BioWorld International Correspondent

LONDON - European biotechnology companies that have used stock options to lure CEOs from big pharma now risk losing them because the value of the shares has fallen so dramatically, according to a survey of 29 CEOs carried out by a leading recruitment firm.

"For the right role, a lot of biotech CEOs would go back to pharma," Laurence Monnery, of the recruitment consultants Egon Zehnder International (EZI), told BioWorld International. "The good news for biotech right now is that pharma is not recruiting a great deal, so it's not a hemorrhage."

For the survey, EZI carried out face-to-face interviews with the CEOs, who came from companies across Europe with market capitalizations ranging from €1.5 million to €352 million.

The average amount of stock granted to the CEOs was 3.5 percent. At the time of the survey in the third quarter of 2002, the stock had an average value of €1.52 million.

Not only are share options under water, other incentives such as cash bonuses are unlikely to be activated in the current market. "At the moment you could be doing a great job but it won't affect the share price," Monnery said. The underlying question is whether a bonus should be triggered only by results achieved, or in proportion to effort.

The biotech CEOs surveyed also admitted to feeling their job security is poor, resulting in stress. "It is really hard at the moment, because the environment is very risky and [CEOs] are not getting paid any more than guys in big pharma," Monnery said.

"They are stressed. It was fun for a while, but we are now 18 months into the decline and there is no sign of things improving."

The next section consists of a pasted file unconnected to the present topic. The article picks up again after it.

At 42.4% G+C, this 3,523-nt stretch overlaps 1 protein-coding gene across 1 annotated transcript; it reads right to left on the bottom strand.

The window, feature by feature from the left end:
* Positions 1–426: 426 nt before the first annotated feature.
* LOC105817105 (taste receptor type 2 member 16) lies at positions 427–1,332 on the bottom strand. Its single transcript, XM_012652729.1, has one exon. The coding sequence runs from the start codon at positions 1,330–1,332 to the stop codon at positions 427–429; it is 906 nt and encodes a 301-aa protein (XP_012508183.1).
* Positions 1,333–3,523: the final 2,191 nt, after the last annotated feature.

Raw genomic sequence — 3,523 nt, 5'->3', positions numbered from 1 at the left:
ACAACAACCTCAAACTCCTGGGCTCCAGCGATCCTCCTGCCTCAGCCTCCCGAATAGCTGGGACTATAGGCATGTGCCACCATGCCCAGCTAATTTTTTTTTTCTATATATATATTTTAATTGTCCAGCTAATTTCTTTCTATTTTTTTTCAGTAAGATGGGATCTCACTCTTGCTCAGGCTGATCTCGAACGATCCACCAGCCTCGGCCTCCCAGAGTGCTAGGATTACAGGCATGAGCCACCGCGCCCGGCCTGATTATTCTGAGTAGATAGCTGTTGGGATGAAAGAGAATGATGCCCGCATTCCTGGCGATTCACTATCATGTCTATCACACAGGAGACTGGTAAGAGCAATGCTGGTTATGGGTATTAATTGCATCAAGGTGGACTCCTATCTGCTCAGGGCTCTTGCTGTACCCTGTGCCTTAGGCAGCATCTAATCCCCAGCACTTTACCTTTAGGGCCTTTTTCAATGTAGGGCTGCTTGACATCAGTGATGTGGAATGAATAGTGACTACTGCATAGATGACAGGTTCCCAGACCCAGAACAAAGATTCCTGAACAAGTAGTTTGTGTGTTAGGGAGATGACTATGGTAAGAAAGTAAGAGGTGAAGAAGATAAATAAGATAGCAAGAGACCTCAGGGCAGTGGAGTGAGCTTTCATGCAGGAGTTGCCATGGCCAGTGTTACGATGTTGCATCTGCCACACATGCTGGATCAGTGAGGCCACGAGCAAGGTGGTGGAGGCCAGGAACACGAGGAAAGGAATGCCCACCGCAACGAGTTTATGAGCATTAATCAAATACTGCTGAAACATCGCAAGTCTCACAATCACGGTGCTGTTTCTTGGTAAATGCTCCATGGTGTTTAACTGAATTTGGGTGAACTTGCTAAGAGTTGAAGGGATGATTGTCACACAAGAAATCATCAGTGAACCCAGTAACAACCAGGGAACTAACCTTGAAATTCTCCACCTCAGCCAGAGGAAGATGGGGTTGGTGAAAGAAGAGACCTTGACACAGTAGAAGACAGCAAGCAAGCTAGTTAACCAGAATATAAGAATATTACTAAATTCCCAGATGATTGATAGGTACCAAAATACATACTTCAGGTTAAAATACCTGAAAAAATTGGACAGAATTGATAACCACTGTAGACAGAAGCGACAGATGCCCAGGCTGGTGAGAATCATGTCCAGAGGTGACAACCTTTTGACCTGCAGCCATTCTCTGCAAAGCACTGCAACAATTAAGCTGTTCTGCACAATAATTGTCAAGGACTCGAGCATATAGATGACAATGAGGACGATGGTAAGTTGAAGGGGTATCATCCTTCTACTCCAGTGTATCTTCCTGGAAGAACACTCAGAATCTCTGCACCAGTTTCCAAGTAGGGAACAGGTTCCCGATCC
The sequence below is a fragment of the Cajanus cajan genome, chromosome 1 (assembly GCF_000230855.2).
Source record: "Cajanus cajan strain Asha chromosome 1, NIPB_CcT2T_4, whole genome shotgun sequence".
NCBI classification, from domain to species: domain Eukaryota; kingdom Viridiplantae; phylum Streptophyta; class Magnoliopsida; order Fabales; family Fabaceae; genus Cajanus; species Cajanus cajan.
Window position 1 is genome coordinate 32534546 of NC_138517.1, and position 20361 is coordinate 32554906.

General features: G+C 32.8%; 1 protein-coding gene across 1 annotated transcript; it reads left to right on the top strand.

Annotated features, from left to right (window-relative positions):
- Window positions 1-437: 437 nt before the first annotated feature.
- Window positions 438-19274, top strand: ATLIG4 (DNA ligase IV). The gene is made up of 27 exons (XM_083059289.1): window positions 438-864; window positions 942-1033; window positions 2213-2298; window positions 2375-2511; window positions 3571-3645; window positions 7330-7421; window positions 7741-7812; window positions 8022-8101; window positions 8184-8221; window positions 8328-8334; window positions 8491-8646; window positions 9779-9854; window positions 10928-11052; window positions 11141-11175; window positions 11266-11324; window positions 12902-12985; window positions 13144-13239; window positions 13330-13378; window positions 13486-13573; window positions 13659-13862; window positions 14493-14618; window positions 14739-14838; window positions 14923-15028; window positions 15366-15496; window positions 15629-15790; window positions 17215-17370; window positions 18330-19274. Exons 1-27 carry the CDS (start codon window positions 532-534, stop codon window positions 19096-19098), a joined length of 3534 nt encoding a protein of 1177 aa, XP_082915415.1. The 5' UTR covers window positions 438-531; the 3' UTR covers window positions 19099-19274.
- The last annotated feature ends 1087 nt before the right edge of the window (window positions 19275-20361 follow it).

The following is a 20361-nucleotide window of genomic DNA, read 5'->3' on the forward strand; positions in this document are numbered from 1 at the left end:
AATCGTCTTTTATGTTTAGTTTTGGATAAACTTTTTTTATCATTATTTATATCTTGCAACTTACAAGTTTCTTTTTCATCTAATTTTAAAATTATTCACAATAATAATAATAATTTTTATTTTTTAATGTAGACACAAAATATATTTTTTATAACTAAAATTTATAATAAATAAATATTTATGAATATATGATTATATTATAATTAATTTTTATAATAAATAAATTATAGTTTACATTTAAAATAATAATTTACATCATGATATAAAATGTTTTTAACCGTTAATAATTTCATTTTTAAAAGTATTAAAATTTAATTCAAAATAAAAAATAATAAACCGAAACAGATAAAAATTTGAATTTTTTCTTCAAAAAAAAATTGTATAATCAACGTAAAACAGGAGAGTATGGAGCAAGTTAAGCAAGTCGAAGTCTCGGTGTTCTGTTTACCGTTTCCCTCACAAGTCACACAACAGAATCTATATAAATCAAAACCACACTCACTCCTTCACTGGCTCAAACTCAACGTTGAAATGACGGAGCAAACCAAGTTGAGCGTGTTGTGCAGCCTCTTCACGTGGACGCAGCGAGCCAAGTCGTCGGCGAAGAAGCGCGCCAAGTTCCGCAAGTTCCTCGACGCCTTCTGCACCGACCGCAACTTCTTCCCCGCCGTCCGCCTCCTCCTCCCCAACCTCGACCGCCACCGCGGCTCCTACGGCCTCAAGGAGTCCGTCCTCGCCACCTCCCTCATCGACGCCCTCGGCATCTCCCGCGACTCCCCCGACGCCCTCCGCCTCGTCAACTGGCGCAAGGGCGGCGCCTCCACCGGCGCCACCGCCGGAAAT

Monnery added, "Some of the very small companies have in the past attracted big guys from pharma on huge salary cuts. I can't see that happening now."

EZI was prompted to do the survey because it says there is currently very little data available on the compensation of European biotech CEOs. The situation is the same in the U.S. when it comes to private companies.

This was reflected in the salary negotiation process of the CEOs in the survey. In 68 percent of cases remuneration was agreed to on the basis of the package CEOs enjoyed in their previous position. In only 20 percent of cases were industry data and benchmarking used as the basis of the negotiation.

The lack of benchmarks was reflected in the huge range of salaries among those surveyed - from €30,000 to €610,000 - with an average salary of €225,000. In terms of the total package, the average was €295,000 and the range was €30,000 to €915,000.

Monnery said it was surprising to find there was no correlation between the number of employees and the salary of the CEO, and was also surprised that fewer than half of CEOs have a health or pension plan. And even though a large number work outside their country of origin, they are seldom given aid for housing or schooling.

Biotech companies will need to adopt a more sophisticated approach to the total package if they want to retain their CEOs, Monnery said. "Share options have been seen as the key, but there is little value in them now."